DNA testing not ready for common use, government accountability report says
WASHINGTON — A government investigator told members of Congress on Thursday that personalized DNA tests claiming to predict certain inheritable diseases are misleading and offer little or no useful information.
An undercover investigation by the Government Accountability Office found that four genetic testing companies delivered contradictory predictions based on the same person’s DNA. Investigators also found that the tests often contradicted patients’ actual medical histories.
“Consumers need to know that today, genetic testing for certain diseases appears to be more of an art than a science,” said Government Accountability Office investigator Gregory Kutz, in testimony before a House Energy and Commerce Subcommittee.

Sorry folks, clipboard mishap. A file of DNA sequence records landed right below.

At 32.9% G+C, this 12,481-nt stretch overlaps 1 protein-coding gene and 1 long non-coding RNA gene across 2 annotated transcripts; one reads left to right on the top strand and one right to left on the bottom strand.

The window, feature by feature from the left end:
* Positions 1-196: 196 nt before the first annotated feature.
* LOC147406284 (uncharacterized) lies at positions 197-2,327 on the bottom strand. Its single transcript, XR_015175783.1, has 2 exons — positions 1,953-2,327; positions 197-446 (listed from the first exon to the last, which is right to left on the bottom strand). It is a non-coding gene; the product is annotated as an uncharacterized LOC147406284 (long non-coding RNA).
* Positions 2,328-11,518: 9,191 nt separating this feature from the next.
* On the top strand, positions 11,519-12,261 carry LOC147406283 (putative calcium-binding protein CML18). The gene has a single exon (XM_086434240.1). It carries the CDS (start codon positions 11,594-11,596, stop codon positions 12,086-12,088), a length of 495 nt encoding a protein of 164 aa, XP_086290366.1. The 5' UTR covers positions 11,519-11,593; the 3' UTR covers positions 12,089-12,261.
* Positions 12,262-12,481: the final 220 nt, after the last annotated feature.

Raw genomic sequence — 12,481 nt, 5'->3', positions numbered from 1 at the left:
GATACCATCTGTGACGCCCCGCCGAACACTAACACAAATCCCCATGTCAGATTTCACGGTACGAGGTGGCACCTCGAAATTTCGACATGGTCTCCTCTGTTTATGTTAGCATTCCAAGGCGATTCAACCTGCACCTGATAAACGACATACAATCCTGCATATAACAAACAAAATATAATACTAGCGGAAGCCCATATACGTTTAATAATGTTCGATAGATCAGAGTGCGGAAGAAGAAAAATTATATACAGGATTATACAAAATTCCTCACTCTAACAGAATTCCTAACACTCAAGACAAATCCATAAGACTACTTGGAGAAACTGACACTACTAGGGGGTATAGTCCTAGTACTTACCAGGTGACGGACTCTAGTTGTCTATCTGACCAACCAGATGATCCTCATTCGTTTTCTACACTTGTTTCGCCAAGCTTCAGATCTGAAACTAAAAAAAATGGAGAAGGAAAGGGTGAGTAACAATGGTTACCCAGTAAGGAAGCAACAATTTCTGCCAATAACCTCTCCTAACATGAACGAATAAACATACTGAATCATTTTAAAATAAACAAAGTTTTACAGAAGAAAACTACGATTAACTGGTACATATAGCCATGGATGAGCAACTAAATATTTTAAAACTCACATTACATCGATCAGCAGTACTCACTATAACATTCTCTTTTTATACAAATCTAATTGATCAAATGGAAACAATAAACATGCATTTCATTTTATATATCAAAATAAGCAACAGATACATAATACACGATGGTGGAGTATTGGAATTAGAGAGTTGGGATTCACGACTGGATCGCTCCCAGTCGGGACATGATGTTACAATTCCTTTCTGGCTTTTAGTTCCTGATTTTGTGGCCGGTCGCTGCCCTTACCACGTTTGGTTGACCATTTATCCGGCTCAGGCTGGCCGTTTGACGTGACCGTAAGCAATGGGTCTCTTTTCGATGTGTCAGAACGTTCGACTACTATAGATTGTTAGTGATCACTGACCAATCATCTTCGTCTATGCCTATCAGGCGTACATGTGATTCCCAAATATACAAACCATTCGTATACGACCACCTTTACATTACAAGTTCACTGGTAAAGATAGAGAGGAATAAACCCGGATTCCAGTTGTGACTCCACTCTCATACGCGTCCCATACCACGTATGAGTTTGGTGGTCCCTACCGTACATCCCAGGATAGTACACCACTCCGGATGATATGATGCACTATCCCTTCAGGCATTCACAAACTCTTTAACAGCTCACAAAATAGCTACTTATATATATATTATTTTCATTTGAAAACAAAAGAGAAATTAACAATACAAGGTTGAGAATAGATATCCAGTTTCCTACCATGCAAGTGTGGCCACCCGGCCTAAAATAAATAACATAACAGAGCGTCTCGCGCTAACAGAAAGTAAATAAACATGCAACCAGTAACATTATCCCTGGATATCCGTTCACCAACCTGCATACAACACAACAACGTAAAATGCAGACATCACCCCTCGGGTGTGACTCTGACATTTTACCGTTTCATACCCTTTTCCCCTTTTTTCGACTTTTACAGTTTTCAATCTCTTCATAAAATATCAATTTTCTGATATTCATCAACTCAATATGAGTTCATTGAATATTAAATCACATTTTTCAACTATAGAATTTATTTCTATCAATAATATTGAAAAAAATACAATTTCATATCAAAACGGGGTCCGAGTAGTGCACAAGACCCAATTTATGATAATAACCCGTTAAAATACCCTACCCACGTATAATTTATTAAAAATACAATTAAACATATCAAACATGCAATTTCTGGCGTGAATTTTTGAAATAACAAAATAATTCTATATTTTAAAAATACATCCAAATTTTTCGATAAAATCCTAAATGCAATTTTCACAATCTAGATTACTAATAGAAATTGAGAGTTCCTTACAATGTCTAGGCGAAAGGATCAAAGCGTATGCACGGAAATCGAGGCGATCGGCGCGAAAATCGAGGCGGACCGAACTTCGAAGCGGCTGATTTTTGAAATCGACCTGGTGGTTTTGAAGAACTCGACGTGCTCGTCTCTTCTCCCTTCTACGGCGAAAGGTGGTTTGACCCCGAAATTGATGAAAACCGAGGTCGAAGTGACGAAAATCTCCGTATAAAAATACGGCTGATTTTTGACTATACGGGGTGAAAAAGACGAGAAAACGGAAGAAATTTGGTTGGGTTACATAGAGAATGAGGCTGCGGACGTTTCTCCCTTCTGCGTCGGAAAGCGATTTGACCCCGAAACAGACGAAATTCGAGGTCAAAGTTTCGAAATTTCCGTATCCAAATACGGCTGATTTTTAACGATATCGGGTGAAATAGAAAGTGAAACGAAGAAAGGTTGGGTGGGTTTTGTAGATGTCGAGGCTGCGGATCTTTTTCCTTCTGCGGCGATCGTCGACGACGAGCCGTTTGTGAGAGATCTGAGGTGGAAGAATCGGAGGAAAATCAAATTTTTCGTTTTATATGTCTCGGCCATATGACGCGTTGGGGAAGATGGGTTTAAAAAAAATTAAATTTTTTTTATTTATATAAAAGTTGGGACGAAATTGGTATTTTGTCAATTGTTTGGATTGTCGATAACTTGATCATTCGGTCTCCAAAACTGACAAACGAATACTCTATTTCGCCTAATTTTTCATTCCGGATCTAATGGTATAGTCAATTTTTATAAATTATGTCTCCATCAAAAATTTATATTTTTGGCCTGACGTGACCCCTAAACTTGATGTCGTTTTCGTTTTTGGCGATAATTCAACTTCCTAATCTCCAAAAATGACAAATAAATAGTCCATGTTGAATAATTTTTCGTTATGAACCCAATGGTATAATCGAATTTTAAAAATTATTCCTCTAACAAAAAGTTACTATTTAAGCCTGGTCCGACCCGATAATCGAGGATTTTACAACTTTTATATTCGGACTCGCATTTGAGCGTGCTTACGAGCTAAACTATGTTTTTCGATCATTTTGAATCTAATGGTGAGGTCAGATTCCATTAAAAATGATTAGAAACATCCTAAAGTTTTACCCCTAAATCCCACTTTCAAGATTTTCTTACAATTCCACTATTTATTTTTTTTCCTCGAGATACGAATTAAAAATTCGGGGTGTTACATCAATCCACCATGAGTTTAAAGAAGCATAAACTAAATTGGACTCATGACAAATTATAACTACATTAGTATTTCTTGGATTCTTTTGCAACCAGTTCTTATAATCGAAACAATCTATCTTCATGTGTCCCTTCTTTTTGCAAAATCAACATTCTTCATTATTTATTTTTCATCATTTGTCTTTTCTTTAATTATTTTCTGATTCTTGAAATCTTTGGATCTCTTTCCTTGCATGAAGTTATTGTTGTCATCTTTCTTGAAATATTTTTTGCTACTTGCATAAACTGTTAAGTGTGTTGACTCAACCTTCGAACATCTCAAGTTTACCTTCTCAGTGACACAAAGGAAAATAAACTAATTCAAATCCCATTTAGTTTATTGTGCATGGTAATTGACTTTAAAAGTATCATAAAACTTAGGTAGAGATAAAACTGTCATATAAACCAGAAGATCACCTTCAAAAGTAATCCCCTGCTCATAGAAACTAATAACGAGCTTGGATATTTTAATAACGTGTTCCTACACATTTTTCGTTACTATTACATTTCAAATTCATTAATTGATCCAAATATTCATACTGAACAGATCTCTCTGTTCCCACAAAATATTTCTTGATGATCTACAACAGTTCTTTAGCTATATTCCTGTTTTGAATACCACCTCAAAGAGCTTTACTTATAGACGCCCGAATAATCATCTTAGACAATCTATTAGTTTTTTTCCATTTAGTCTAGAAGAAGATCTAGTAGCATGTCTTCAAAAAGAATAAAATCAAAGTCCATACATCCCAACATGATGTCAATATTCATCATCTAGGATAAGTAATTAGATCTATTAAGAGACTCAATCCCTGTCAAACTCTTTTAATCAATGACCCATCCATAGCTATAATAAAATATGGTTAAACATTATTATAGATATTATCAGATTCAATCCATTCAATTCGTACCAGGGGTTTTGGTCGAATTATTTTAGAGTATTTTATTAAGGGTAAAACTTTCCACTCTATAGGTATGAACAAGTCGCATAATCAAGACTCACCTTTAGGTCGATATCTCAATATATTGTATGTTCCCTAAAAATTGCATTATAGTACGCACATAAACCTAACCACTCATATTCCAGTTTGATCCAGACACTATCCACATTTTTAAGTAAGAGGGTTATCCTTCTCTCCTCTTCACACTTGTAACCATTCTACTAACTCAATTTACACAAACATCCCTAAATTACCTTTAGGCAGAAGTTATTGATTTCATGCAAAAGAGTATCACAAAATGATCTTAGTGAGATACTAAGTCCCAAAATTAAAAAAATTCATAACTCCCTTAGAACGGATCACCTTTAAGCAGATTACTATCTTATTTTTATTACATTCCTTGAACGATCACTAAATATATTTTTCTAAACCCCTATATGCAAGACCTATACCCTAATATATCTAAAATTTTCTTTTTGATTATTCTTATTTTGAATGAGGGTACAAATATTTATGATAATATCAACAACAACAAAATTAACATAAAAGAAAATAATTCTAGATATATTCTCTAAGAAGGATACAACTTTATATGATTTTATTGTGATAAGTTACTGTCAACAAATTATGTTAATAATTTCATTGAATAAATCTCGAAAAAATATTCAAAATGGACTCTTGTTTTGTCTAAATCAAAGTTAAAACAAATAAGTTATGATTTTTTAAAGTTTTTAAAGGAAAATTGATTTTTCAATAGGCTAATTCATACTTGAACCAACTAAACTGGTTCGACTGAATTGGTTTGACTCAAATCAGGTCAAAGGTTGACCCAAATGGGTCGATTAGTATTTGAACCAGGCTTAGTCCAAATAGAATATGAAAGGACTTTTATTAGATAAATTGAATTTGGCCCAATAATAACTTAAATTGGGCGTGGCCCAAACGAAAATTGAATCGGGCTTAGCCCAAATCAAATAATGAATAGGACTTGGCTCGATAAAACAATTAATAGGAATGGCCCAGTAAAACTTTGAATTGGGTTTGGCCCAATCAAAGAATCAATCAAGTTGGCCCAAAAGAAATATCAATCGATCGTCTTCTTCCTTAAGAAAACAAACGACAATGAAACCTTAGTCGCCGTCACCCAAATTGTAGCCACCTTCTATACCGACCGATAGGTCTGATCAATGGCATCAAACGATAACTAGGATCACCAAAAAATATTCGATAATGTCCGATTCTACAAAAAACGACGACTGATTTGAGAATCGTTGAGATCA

The accountability office submitted DNA samples from five staffers to four different genetic testing companies. When considering the same disease, the companies’ results contradicted each other nearly 70 percent of the time, according to the investigators.
In response to the same patient’s DNA, one company claimed he was at above-average risk for prostate cancer, a second said he was be- low average and two others said his risks were average.
In another case, a patient implanted with a pacemaker to control irregular heartbeat was told he was at decreased risk of developing the heart condition.
“I believe, as do our experts, that these results clearly show that these tests are not ready for prime time,” Kutz said.